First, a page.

Last night I opened a Cousino Macul for a friend from Chile who nannys down the road and she said "too much wood". Stay tuned forumites.
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Re: WTN /WineAdvisor/WineFocus: Chile vs California Cabernet Sauvignon

by Carl Eppig » Wed Sep 06, 2006 11:58 am

Don't have any right now. Our local NH Liq Store has it for $14.99 U.S., but I can get it online for a little over $10 U.S. Will get some after computing the S&H differential.
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Re: WTN /WineAdvisor/WineFocus: Chile vs California Cabernet Sauvignon

by Robin Garr » Wed Sep 06, 2006 12:36 pm

Jenise wrote:Begs the question, for you or anyone else: are there any real high-end collectible Chilean wines? Oh sure, there are wines producers want you to regard as such, like Montes M and whoever's pricey Sena, and there are wines that can handily catch a geek's attention like CyT's Don Melchor, but are there any Chileans that geeks take seriously as "high end collectible"?

Best as I can tell from the sidelines (as far as Chilean wines are concerned), about ten years after we saw the first collectible-priced Chilean wine enter the marketplace, most afficionados still seem to be at the "gee, that's a lot of money for a Chilean wine" stage.


Well ... I was really thinking more of California when I wrote that, but semi-consciously decided not to skew people's attitudes by expressing the obvious. :) Is it Montes that makes a wine called "Folly," which self-descriptively sells for about $75? Short answer is that I think you're probably right.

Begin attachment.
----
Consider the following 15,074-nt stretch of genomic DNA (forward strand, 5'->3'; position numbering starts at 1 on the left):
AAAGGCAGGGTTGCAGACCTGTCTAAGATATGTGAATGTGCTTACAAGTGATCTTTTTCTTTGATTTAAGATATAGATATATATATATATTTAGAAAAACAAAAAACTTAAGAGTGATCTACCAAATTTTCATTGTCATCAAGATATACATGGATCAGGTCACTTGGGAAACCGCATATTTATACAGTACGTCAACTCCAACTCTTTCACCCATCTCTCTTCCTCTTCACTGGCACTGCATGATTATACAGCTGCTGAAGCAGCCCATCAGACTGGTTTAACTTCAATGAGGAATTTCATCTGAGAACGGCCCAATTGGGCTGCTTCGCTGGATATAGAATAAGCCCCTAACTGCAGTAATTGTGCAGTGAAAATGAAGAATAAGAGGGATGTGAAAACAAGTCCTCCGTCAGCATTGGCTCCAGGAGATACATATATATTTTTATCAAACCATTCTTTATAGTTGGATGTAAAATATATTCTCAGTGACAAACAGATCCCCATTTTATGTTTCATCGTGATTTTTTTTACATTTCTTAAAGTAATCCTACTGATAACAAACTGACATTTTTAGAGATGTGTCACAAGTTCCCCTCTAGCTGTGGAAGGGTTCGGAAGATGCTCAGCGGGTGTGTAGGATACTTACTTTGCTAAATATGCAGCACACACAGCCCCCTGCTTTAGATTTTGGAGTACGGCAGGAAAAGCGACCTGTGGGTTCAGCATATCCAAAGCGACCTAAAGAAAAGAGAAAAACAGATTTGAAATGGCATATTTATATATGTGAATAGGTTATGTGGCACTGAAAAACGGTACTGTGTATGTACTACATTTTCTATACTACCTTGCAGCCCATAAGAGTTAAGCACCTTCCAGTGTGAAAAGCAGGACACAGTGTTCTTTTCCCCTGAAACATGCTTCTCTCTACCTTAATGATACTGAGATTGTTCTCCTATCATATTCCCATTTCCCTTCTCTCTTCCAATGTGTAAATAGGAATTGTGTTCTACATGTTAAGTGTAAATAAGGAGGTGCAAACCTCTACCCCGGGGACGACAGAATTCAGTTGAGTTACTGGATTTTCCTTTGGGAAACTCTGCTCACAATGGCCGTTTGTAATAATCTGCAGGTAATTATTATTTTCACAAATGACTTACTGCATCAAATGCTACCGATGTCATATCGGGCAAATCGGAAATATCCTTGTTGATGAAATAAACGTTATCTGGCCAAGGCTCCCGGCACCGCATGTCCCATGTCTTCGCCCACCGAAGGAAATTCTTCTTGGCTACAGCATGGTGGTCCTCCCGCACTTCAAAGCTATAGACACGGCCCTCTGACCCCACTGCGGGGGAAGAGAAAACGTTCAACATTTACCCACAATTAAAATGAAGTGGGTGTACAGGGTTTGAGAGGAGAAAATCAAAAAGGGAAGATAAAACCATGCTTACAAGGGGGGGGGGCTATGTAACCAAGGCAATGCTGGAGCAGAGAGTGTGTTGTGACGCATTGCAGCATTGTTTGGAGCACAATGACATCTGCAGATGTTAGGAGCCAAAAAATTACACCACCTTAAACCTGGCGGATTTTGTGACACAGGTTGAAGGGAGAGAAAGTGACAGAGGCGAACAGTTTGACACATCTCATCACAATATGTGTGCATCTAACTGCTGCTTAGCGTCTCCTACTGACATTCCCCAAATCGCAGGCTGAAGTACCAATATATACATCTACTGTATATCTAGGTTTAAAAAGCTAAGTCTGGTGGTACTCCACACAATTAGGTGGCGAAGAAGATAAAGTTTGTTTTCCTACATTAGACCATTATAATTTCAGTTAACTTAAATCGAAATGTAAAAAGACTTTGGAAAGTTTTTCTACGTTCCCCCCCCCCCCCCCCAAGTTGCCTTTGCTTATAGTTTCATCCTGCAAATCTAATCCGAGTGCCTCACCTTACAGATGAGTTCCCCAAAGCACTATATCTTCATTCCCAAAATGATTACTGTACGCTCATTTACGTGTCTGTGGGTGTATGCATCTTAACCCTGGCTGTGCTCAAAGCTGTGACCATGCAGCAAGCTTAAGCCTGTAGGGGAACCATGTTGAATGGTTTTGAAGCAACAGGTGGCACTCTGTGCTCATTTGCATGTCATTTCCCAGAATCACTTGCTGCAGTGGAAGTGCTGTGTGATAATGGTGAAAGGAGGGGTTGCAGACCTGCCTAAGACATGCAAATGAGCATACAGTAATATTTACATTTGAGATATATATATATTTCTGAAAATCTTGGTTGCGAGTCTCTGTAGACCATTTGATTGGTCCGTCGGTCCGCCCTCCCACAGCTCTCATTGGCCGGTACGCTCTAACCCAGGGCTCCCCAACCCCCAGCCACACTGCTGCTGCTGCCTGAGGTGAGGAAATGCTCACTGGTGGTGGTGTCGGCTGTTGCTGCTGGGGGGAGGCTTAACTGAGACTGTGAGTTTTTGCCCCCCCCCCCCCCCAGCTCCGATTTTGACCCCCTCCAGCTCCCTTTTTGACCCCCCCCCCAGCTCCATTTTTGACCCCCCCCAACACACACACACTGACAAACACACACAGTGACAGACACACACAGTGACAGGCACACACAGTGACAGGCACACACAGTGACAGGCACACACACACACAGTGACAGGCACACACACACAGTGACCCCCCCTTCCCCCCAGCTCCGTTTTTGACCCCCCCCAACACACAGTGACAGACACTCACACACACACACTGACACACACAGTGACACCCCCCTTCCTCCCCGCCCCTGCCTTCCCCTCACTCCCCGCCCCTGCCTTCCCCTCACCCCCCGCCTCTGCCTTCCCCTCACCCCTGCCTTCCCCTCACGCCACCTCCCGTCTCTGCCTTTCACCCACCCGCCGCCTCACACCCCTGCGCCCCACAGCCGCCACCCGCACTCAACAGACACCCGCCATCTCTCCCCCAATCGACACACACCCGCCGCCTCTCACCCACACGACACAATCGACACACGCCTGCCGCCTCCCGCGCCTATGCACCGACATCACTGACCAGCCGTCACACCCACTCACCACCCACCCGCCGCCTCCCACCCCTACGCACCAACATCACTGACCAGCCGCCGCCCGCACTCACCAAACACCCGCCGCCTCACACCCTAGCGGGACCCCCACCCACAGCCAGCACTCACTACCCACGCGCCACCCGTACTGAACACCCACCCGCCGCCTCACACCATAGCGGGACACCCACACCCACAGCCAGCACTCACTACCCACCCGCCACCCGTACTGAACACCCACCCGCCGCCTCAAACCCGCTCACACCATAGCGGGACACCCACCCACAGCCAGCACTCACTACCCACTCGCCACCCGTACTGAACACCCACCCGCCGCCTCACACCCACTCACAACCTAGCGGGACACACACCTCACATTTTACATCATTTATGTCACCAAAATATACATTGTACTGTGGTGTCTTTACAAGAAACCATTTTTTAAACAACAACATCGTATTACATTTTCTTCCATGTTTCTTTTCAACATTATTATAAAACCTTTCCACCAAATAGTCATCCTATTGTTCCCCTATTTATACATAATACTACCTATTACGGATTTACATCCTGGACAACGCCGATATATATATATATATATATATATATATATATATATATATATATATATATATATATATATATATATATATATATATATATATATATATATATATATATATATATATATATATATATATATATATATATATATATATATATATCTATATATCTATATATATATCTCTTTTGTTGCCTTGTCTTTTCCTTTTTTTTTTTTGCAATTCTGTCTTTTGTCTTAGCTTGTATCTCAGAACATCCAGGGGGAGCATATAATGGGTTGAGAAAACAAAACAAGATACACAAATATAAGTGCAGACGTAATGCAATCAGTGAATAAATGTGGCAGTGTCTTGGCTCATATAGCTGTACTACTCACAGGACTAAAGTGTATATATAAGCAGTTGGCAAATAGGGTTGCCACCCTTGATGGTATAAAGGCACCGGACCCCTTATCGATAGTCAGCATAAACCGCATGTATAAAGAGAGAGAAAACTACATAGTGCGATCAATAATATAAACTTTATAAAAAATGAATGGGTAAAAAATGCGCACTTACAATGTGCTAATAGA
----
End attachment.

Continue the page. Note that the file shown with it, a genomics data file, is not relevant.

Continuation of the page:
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Re: WTN /WineAdvisor/WineFocus: Chile vs California Cabernet Sauvignon

by Jenise » Wed Sep 06, 2006 2:24 pm

Bob Parsons Alberta. wrote:That one is in town Carl. Will pick up and write some notes, do you have any for interest sake?
Last night I opened a Cousino Macul for a friend from Chile who nannys down the road and she said "too much wood". Stay tuned forumites.


Bob, let me throw you a contrasting opinion. As long as the oak integrates and doesn't give a wine vanilla pudding or pine flavors, I'm fine with it. And the Cusino Macul IMO gets it right--it's one of the few Chileans I have liked because it's earthy and more traditional in style. Definitely not a fruit bomb.
My wine shopping and I have never had a problem. Just a perpetual race between the bankruptcy court and Hell.--Rogov